Though the concepts’ finances are controlled separately, Paesanos, Uncle Vito’s and Pronto are operated together. Owners Scribner and David Virga have a corporate management team consisting of a director of operations, executive chef and dining room manager with a management team at each store reporting to them. A key to Paesanos’ quality control is Executive Chef Jason Sondgroth. “All of our recipes he has either adopted or he’s created on his own,” Scribner says. Sondgroth has created a master book with standardized recipes and prep procedures, freeing him from being tied to a single kitchen. “Being able to have an executive chef in the position to float around from store to store and oversee kitchen operations has really helped us maintain consistency,” Scribner says. Sondgroth’s flexibility, training practices and reference guides also have helped Paesanos keep a handle on its food costs. Scribner says there is one other factor that has really driven food costs down. “We linked together with a group of people a few years back for buying power,” he says of the Leverage Buying Group.
“We’ve gone out and put to bid our broad line vendors and produce companies, credit card processing, anything that costs us money.” With 60 restaurants in the group, Scribner says it’s been a great tool for the business to control costs. After joining the affiliation three years ago, Paesanos’ food cost dropped below 20 percent.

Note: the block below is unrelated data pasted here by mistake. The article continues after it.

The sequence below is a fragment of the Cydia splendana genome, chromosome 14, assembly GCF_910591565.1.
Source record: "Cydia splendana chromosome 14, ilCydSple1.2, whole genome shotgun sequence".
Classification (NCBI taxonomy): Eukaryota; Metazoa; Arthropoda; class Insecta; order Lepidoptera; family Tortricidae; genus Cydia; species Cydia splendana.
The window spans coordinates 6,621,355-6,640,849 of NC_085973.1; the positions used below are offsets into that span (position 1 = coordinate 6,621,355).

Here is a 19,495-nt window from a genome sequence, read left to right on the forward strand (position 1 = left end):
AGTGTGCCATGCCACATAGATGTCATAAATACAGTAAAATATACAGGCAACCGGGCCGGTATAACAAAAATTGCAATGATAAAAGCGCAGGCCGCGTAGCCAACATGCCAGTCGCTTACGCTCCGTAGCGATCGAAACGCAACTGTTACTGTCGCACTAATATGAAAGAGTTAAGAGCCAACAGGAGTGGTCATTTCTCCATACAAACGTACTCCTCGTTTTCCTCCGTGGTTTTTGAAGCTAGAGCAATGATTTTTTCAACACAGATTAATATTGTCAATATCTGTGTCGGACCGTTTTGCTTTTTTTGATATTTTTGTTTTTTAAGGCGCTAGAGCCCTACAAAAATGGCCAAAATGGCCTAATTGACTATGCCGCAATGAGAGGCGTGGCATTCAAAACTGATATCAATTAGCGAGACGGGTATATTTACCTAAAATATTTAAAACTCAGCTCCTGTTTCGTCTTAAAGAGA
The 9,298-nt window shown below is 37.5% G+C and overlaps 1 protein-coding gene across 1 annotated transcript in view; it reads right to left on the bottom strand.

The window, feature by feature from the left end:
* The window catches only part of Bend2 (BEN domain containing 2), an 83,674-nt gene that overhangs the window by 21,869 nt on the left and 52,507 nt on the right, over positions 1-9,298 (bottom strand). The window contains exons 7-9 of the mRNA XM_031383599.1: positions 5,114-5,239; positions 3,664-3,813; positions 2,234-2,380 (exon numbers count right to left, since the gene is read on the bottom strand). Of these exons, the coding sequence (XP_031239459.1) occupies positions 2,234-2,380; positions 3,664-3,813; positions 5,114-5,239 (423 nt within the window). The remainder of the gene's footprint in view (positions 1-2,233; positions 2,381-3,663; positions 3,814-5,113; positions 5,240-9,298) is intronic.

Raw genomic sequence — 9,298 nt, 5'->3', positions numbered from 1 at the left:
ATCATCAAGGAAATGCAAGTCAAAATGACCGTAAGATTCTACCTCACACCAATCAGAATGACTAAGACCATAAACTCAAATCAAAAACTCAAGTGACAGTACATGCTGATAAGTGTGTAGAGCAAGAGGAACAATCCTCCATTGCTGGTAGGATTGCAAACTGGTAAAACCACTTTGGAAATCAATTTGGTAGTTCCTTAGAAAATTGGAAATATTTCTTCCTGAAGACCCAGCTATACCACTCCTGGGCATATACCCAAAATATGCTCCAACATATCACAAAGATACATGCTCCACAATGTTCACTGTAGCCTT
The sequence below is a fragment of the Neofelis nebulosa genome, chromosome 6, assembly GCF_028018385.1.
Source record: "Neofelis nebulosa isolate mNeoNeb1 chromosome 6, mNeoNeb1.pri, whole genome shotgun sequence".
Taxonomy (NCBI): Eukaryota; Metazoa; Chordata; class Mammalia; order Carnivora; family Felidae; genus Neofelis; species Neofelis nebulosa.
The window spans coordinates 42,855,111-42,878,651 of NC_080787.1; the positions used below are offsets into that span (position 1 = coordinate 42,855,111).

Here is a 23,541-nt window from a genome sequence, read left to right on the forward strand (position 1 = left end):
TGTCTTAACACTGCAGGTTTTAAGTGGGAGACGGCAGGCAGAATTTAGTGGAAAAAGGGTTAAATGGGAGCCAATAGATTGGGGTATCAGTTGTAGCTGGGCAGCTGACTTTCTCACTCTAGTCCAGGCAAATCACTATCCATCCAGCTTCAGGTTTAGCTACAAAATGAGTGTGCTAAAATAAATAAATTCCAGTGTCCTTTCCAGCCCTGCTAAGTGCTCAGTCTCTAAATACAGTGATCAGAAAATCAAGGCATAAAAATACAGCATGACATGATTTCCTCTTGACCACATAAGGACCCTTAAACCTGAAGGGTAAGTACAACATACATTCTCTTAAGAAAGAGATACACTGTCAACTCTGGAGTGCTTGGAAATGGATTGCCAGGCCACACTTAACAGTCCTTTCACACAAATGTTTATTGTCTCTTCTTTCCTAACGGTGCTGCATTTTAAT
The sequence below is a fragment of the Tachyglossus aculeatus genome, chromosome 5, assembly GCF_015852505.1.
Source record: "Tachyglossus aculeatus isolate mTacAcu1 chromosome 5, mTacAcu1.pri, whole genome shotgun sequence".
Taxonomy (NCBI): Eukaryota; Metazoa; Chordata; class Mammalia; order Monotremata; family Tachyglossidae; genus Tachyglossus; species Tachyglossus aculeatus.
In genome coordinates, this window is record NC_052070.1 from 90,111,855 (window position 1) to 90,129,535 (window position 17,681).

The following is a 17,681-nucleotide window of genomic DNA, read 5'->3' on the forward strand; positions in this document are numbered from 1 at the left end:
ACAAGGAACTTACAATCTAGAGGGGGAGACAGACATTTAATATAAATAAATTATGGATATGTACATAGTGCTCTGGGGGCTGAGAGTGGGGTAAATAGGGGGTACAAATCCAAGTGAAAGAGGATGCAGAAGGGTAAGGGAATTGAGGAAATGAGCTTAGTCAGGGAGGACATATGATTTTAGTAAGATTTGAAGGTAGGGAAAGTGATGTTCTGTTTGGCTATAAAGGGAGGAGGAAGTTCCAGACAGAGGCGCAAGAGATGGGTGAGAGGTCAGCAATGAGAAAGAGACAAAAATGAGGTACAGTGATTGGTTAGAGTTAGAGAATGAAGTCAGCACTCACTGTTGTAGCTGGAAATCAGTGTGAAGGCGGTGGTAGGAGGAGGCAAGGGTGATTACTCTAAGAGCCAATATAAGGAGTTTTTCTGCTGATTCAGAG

Scribner says he believes in creating strong partnerships. Paesanos helped initiate the creation of the Handle District in its neighborhood last year. Still in its infancy, he says the district will provide many benefits to area businesses. “It is a small tax that goes on the bill for every business owner in the district and that money goes towards graffiti abatement, security, marketing, and special events,” he says, adding that once the district is in full swing the revenue potential will be substantial. The Handle District joins area businesses together as a joint marketing vehicle. Scribner says money has started to filter into the district. “It is going to start blooming soon,” he says. Paesanos rarely invests in traditional advertising.
Instead, the pizzeria focuses its efforts on in-store marketing and social media. Brightly colored boards are placed strategically throughout the restaurant, highlighting anything from its $4 Happy Hour appetizers and house made sangria to its specials menu. Scarpulla, who handles the marketing, says the signs are subtle but effective. “It’s something as simple as putting this brightly colored sign up,” she says. “It’s a focal point.”